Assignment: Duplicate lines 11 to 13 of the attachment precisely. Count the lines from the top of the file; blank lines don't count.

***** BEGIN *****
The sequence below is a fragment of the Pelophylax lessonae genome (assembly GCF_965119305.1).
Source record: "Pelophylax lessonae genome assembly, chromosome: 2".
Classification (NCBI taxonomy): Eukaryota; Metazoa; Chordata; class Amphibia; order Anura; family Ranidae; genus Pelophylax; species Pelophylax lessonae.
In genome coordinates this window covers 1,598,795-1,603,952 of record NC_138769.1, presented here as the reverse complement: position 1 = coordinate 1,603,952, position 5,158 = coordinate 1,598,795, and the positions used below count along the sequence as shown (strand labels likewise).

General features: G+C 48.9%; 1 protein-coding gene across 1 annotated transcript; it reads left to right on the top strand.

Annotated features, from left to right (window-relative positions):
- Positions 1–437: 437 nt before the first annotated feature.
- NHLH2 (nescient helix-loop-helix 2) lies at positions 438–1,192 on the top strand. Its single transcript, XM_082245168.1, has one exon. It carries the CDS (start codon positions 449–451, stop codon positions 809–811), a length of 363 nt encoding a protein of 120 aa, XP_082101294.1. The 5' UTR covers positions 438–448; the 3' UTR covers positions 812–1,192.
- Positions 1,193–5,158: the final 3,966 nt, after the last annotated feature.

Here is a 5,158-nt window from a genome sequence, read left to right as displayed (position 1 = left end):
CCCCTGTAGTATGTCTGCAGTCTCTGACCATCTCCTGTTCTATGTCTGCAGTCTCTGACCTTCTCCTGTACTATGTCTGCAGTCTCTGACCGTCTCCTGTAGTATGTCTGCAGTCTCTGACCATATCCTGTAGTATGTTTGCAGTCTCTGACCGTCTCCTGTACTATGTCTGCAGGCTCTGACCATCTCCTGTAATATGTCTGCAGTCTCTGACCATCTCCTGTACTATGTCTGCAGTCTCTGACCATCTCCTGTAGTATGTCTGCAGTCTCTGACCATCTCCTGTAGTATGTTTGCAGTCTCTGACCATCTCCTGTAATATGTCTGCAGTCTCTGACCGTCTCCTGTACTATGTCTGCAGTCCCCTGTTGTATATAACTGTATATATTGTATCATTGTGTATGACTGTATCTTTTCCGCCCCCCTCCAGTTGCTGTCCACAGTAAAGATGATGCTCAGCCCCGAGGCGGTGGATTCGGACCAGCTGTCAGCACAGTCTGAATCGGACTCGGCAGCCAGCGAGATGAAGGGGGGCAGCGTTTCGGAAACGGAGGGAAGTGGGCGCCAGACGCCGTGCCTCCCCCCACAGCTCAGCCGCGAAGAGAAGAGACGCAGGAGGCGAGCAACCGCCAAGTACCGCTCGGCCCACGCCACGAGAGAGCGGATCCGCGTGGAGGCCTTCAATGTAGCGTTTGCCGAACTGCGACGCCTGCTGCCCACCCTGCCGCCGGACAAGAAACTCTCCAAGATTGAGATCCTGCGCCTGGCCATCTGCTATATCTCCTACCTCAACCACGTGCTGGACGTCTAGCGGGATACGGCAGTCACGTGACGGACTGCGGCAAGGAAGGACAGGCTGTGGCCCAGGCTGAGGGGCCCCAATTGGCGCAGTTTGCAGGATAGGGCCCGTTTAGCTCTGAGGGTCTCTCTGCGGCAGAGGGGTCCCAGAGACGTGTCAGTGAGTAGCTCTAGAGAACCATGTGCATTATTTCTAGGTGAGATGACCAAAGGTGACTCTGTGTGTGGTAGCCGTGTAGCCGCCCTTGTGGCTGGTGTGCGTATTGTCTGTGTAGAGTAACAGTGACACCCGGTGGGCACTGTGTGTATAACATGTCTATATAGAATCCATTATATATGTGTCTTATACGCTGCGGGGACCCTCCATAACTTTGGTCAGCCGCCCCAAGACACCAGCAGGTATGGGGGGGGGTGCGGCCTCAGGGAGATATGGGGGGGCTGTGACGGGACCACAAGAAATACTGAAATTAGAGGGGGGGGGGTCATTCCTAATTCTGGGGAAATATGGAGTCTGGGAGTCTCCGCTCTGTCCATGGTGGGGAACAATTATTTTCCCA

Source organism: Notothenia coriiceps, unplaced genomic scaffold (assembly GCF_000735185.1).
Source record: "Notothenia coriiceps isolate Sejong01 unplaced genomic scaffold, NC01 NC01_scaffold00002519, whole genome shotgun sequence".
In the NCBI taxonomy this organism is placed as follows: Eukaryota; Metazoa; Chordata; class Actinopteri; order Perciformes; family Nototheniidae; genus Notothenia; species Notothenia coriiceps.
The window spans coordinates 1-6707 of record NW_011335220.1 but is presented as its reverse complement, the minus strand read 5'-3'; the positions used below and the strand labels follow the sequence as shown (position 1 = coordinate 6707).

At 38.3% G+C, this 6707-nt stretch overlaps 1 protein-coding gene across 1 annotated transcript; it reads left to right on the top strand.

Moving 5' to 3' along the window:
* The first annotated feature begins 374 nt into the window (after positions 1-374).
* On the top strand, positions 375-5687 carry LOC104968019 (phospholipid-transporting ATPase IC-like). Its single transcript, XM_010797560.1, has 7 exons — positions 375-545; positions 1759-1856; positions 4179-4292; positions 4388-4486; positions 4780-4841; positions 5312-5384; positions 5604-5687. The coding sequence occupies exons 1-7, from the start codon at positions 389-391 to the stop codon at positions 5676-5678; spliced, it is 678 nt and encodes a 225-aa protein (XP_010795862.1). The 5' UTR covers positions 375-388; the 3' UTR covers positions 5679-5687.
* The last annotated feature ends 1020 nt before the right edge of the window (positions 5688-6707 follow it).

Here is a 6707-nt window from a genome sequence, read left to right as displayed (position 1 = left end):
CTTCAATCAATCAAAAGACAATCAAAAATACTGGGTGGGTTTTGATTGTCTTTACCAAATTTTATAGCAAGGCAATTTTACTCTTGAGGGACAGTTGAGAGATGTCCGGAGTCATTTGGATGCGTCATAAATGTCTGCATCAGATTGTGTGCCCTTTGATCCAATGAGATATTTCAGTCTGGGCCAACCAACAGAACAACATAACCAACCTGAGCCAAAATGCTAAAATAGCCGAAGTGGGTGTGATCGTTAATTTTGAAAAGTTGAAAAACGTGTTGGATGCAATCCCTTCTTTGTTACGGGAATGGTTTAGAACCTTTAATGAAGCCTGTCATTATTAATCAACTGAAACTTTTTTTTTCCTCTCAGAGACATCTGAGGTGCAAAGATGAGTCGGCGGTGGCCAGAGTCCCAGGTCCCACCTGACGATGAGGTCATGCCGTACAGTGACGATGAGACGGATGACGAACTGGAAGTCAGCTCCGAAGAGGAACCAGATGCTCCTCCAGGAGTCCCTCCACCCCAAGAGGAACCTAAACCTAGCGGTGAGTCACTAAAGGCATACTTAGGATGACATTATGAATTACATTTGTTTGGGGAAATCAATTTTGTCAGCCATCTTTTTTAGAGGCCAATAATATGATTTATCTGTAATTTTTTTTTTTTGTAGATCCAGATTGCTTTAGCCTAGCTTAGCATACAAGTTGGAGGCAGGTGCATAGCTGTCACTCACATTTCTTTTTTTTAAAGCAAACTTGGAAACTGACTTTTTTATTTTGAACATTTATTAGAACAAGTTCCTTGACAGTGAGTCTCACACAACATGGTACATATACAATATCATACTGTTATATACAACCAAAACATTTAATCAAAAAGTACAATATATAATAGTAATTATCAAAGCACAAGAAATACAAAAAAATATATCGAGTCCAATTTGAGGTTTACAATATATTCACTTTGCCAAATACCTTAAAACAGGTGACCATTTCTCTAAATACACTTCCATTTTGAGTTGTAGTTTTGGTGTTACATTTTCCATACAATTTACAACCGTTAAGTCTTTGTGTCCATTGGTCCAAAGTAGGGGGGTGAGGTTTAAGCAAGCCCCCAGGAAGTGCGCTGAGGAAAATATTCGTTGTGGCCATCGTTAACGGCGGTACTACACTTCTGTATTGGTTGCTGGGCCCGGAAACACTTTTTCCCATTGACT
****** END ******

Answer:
CCCCTGTAGTATGTCTGCAGTCTCTGACCATCTCCTGTTCTATGTCTGCAGTCTCTGACCTTCTCCTGTACTATGTCTGCAGTCTCTGACCGTCTCCTGTAGTATGTCTGCAGTCTCTGACCATATCCTGTAGTATGTTTGCAGTCTCTGACCGTCTCCTGTACTATGTCTGCAGGCTCTGACCATCTCCTGTAATATGTCTGCAGTCTCTGACCATCTCCTGTACTATGTCTGCAGTCTCTGACCATCTCCTGTAGTATGTCTGCAGTCTCTGACCATCTCCTGTAGTATGTTTGCAGTCTCTGACCATCTCCTGTAATATGTCTGCAGTCTCTGACCGTCTCCTGTACTATGTCTGCAGTCCCCTGTTGTATATAACTGTATATATTGTATCATTGTGTATGACTGTATCTTTTCCGCCCCCCTCCAGTTGCTGTCCACAGTAAAGATGATGCTCAGCCCCGAGGCGGTGGATTCGGACCAGCTGTCAGCACAGTCTGAATCGGACTCGGCAGCCAGCGAGATGAAGGGGGGCAGCGTTTCGGAAACGGAGGGAAGTGGGCGCCAGACGCCGTGCCTCCCCCCACAGCTCAGCCGCGAAGAGAAGAGACGCAGGAGGCGAGCAACCGCCAAGTACCGCTCGGCCCACGCCACGAGAGAGCGGATCCGCGTGGAGGCCTTCAATGTAGCGTTTGCCGAACTGCGACGCCTGCTGCCCACCCTGCCGCCGGACAAGAAACTCTCCAAGATTGAGATCCTGCGCCTGGCCATCTGCTATATCTCCTACCTCAACCACGTGCTGGACGTCTAGCGGGATACGGCAGTCACGTGACGGACTGCGGCAAGGAAGGACAGGCTGTGGCCCAGGCTGAGGGGCCCCAATTGGCGCAGTTTGCAGGATAGGGCCCGTTTAGCTCTGAGGGTCTCTCTGCGGCAGAGGGGTCCCAGAGACGTGTCAGTGAGTAGCTCTAGAGAACCATGTGCATTATTTCTAGGTGAGATGACCAAAGGTGACTCTGTGTGTGGTAGCCGTGTAGCCGCCCTTGTGGCTGGTGTGCGTATTGTCTGTGTAGAGTAACAGTGACACCCGGTGGGCACTGTGTGTATAACATGTCTATATAGAATCCATTATATATGTGTCTTATACGCTGCGGGGACCCTCCATAACTTTGGTCAGCCGCCCCAAGACACCAGCAGGTATGGGGGGGGGTGCGGCCTCAGGGAGATATGGGGGGGCTGTGACGGGACCACAAGAAATACTGAAATTAGAGGGGGGGGGGTCATTCCTAATTCTGGGGAAATATGGAGTCTGGGAGTCTCCGCTCTGTCCATGGTGGGGAACAATTATTTTCCCA

Source organism: Notothenia coriiceps, unplaced genomic scaffold (assembly GCF_000735185.1).
Source record: "Notothenia coriiceps isolate Sejong01 unplaced genomic scaffold, NC01 NC01_scaffold00002519, whole genome shotgun sequence".